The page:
This weekend SyFy launched their entry into the zombie apocalypse genre, “Z Nation.” It’s from the people who made “Sharknado.” It’s trying to ride the coattails of the biggest show on television, “The Walking Dead,” which is only a few weeks away from kicking off its new season on AMC. The crazy thing is, it just might work, because this lightweight contender for the zombie championship belt is surprisingly good.
Sure, it doesn’t have the production values of “The Walking Dead,” and the cast is not playing in the same league as the heavyweight champeen. I’m afraid to ask what the budget for “Z Nation” is, but I’ll bet it’s only a little more than what “The Walking Dead” spends on catering. The zombie makeup is decent, but most of the other special effects are pretty lame, especially the gun blasts. There’s been more convincing gun animation in Nintendo Wii games.
But the producers of “Z Nation” are very clever about shooting their action scenes in a way that minimizes the shortcomings of the visual effects. The action scenes are quick without being shaky-cam choppy. That makes the zombie encounters fast-paced, as well as preventing the audience from dwelling on the production values. Also, the fast and furious zombies of “Z Nation” are a much bigger threat than the shambling, faintly pathetic walkers who stumble after Rick Grimes and company. It’s always hindered my suspension of disbelief that the zombies of the “Walking Dead” could have somehow overpowered the armed forces of the world, when women and children can take out several of them using small knives, and it takes a while for zombie bites to kill. The “Z Nation” undead are closer in spirit to the fast-moving, fast-spreading contagion of “World War Z” (which it’s also cheerfully willing to rip off.) According to the opening montage of the series, they even managed to knock a chunk out of the Washington Monument. That’s impressive work for a horde of unarmed walking corpses.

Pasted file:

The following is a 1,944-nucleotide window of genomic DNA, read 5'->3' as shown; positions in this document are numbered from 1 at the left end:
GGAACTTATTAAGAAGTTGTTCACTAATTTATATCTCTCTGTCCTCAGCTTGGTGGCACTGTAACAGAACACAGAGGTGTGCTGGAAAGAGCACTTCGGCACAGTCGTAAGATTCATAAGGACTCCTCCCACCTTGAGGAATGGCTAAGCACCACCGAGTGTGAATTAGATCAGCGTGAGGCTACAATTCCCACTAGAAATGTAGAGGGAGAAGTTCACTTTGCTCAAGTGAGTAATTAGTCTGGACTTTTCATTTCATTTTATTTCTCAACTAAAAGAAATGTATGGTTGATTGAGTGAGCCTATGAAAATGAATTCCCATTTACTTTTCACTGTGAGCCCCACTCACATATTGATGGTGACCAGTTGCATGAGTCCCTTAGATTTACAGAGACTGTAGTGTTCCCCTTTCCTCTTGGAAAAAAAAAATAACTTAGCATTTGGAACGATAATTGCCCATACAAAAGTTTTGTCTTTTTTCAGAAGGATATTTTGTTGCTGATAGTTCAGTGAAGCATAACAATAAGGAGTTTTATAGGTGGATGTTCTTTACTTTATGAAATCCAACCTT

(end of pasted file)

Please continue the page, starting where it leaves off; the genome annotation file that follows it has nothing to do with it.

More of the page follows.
People in “Z Nation” also refer to the monsters as “zombies,” which is surprisingly uncommon in this genre. I gather we’re generally supposed to assume nobody knew what a zombie was before the apocalypse got under way. Not so in “Z Nation,” where the survivors are probably all well-versed in Hollywood zombie lore.
Despite the more aggressive undead threat, “Z Nation” takes itself much less seriously than That Other Zombie Show, to the point of actually throwing in a joke about “The Walking Dead” in the first episode. The characters trade the kind of cynical tough-guy and tough-chick banter you’d expect out of an Eighties direct-to-video post-apocalyptic action film. I’d be willing to wager the writers of this show have seen every Eighties DTV film ever made. The characters’ attitude actually seems appropriate given the setting – this is all happening three years after zombies overran the world, so it’s not surprising the few survivors would be a little off their rockers, with highly developed senses of gallows humor. There’s even a little semi-religious ritual around the notion of “granting mercy” by killing zombies that feels right, the kind of belief system that would evolve to help people hold onto their humanity in a world of constant bloody violence. (Retirement parties for aged members of the survivor community end with”mercy” administered through a pillow held over the retiree’s face, because that’s the only way to check out without coming back as a zombie. It’s macabre to watch Grandma smiling and laughing her way through a goodbye party that must inevitably end with a bullet, but really, in world where dead people rise as flesh-eating zombies in a matter of moments, how else could it work?)
Judging by the first episode, “Z Nation” is a fast-moving, darkly humorous return of the suddenly A-list zombie genre to its B-movie George Romero roots. That’s a smart strategy for latching onto the trailer hitch of the “Walking Dead” phenomenon and inviting viewers to have a little extra zombie fun on Friday nights.